SAN FRANCISCO — The Animal Legal Defense Legislative Fund released a campaign starring award-winning actress and animal advocate Rooney Mara. The campaign includes ads featuring Mara and her senior dog Oskar and a video which reveals the truth about purchasing animals, such as puppies, online and the fraudulent practices encompassing an industry that targets unsuspecting consumers.
Online scams are widespread, with unethical breeders and dealers frequently selling animals who are sick, stolen, or even nonexistent. The puppies — who are often different from the stock photography images potential buyers browse on websites — sold through online platforms, like Craigslist, primarily come from puppy mills. Puppy mills are large-scale commercial dog-breeding facilities where the emphasis is on profits over the welfare of the dogs. Dogs found in puppy mills are generally kept in crowded, unsanitary conditions. They often lack good food, clean water, and veterinary care. Dogs sold online are often transported to a buyer using an unregulated courier, sometimes well over 3,000 miles without adequate food or water. The mother “breeder” dogs may give birth to multiple litters per year throughout her adult life. They, and aging father dogs, will regularly be abandoned or killed when they are no longer about to produce puppies.
“The holiday season has always been a popular time for puppy scammers,” says actress Rooney Mara. “With local animal shelters and rescue groups overflowing with adoptable animals of all ages and breeds, I hope families who are interested in welcoming an animal companion to seek out their local shelters and never ever buy someone online.”
“Whether selling sick puppies or fraudulently advertising animals that may not even exist, criminals scamming online are completely focused on making a profit without regard for the wellbeing of animals,” says Animal Legal Defense Legislative Fund Executive Director Kim Kelly. “Purchasing animals online should be avoided at all costs regardless of how reputable the seller appears.”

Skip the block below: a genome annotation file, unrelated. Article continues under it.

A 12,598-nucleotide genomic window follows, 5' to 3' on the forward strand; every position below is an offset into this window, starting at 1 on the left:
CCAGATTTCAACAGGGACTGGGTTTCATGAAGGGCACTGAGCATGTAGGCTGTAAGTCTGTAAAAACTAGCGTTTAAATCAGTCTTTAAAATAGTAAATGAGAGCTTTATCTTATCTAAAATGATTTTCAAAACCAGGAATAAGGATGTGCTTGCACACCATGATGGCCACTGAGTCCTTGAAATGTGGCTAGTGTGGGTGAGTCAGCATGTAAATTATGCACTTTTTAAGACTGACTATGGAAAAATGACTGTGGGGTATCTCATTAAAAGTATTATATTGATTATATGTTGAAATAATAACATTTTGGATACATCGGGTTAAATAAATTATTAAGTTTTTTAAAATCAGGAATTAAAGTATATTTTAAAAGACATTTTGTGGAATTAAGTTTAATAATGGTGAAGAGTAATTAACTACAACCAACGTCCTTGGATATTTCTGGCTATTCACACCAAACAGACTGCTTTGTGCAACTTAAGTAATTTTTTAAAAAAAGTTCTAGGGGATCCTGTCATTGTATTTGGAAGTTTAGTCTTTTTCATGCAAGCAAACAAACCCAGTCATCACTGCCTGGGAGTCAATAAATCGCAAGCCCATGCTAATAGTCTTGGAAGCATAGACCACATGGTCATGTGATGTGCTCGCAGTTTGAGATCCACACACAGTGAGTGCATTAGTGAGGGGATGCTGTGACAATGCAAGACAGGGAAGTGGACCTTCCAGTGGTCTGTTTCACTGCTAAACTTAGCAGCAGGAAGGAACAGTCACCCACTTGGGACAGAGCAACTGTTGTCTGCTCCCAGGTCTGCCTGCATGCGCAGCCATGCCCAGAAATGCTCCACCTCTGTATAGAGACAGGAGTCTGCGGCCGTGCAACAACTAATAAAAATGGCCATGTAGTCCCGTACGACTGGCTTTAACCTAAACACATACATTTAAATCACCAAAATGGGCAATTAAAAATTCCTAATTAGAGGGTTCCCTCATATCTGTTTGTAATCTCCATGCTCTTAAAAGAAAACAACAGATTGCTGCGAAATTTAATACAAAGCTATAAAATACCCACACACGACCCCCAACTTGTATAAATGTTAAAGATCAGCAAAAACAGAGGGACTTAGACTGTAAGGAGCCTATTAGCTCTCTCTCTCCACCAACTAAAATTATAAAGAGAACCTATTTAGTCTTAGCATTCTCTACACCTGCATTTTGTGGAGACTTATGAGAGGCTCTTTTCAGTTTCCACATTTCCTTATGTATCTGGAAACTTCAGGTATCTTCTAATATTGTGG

Combating Online Sales
In Nov. 2023, a Los Angeles Superior Court Judge issued a decision finding that Craigslist puppy traffickers committed animal neglect and fraud by selling fatally sick dogs to families. For years, members of the Kenney family neglected animals and defrauded consumers in Southern California by misrepresenting the health, age, sex, and breed of puppies they breed and sold through Craigslist and other sites on the internet. Following a lawsuit by the Animal Legal Defense Fund, the court found that puppies were kept in unsanitary conditions and sick at the time of sale. The Court also observed that the defendants knew their puppies were contracting deadly diseases such as Parvovirus and provided fabricated immunization records to the families.
In Jan. 2021, animal protection advocate and actress Kim Basinger sent a letter to Craigslist CEO Jim Buckmaster with an urgent request the company end all animal posts on its platform. The letter was sent as part of the Animal Legal Defense Fund’s campaign to close a loophole in Craigslist’s policies. Though Craigslist’s official policy bans the sale of animals, animals continue to be advertised and purchased on Craigslist — many under the guise of “rehoming.”
The easiest and most animal-friendly way to avoid online scams is to adopt companion animals from a reputable rescue organization or local municipal animal shelter. Adoption will provide a home for an animal in need while denying unethical dealers an opportunity for fraud.